Greece’s financial crisis  has hit the country’s cultural sector particularly hard – it is easier to cut funding for an archaeology site, than it is for citizens who will vote against the people who made the cuts at the next election.
I’m slightly puzzled by the event in this article though – and the results it intends to produce – they are calling for protection of Greek heritage, with banners in the room where the Parthenon Marbles are, but make no specific mention about the demands for the return of such artefacts (at least not any mentioned in the text).
Note – after this was written, the organisation  contacted me to point out that they do also support the return of the Parthenon Marbles.
Greek Reporter 
Solidarity Placard for Greeks Inside the British Museum
By Marianna Tsatsou on April 24, 2012
For years, the British Museum has been a sort of guest room for the Parthenon Marbles. Hundreds of tourists visit the Greek sculptures, despite the fact that they are many miles away from their birthplace.
Members of the Coalition of Resistance, President of which is British former politician Tony Benn, showed their support to Greece by hanging a placard writing “Can’t Pay, Won’t Pay. Solidarity for Greece” in the Hellenic Exhibition Hall of the British Museum.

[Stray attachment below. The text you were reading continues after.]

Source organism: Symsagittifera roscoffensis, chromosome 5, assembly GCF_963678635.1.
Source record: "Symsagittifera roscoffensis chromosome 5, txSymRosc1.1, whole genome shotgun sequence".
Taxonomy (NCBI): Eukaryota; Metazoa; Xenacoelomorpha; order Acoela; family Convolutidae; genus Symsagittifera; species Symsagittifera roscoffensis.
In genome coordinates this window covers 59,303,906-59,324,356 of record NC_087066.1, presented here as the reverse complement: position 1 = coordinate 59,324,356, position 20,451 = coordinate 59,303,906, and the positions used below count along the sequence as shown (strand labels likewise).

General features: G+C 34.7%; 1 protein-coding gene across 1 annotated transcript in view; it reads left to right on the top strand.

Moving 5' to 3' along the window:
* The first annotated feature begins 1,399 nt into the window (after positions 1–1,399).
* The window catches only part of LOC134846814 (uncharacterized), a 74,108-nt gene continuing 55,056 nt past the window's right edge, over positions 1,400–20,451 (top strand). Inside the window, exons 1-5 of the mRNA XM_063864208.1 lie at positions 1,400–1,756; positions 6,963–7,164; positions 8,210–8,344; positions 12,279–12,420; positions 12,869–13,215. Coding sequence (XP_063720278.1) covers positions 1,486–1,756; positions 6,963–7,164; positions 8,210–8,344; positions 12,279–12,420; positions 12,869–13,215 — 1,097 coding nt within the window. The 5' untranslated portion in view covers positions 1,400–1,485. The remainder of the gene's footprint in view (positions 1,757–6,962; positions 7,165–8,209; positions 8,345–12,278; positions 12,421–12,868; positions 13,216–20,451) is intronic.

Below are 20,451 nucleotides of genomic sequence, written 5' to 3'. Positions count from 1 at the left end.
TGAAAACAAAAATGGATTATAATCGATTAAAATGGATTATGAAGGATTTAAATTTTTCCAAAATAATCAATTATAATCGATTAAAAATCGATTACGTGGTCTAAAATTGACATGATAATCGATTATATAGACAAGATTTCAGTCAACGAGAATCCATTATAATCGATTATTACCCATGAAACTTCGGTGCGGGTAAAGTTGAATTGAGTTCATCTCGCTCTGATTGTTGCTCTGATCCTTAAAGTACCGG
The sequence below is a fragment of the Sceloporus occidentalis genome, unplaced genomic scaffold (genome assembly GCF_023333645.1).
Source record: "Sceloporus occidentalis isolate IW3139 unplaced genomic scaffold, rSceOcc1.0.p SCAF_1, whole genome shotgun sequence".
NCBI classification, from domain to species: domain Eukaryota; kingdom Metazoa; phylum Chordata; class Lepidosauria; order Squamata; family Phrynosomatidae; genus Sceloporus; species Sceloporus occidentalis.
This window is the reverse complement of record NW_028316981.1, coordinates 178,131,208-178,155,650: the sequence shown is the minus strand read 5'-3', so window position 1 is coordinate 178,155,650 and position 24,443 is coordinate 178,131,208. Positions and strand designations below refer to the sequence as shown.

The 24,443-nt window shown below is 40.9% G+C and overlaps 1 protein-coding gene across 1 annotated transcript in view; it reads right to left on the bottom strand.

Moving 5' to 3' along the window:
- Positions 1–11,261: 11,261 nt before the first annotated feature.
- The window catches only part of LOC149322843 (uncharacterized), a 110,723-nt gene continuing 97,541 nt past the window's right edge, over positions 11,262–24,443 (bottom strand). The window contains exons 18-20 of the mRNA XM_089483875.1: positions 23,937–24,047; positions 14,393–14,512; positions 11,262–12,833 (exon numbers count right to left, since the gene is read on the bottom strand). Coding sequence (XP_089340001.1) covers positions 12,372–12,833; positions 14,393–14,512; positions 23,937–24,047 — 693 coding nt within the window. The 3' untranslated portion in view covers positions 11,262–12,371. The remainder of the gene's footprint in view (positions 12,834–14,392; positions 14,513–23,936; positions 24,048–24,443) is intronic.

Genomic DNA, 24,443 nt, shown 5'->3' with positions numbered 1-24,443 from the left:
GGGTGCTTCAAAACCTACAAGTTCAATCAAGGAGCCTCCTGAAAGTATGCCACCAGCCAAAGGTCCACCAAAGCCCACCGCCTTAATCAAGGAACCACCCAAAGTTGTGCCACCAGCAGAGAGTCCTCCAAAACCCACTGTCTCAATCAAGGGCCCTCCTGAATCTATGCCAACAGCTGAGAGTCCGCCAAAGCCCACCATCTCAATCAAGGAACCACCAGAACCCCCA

They marked this peaceful demonstration as a symbolic “welcome note” for members of the Association of Greek Archaeologists visiting London to make an appeal to archaeologists and citizens all over the world to support the protection of cultural heritage and historical memory in Greece.
Their campaign, “Monuments have no voice. They must have yours,” accuses the IMF and the Troika of imposing austerity measures, such as wage cuts, leaving archaeologists, which are civil servants, and other workers unable to preserve the ancient Greek statues.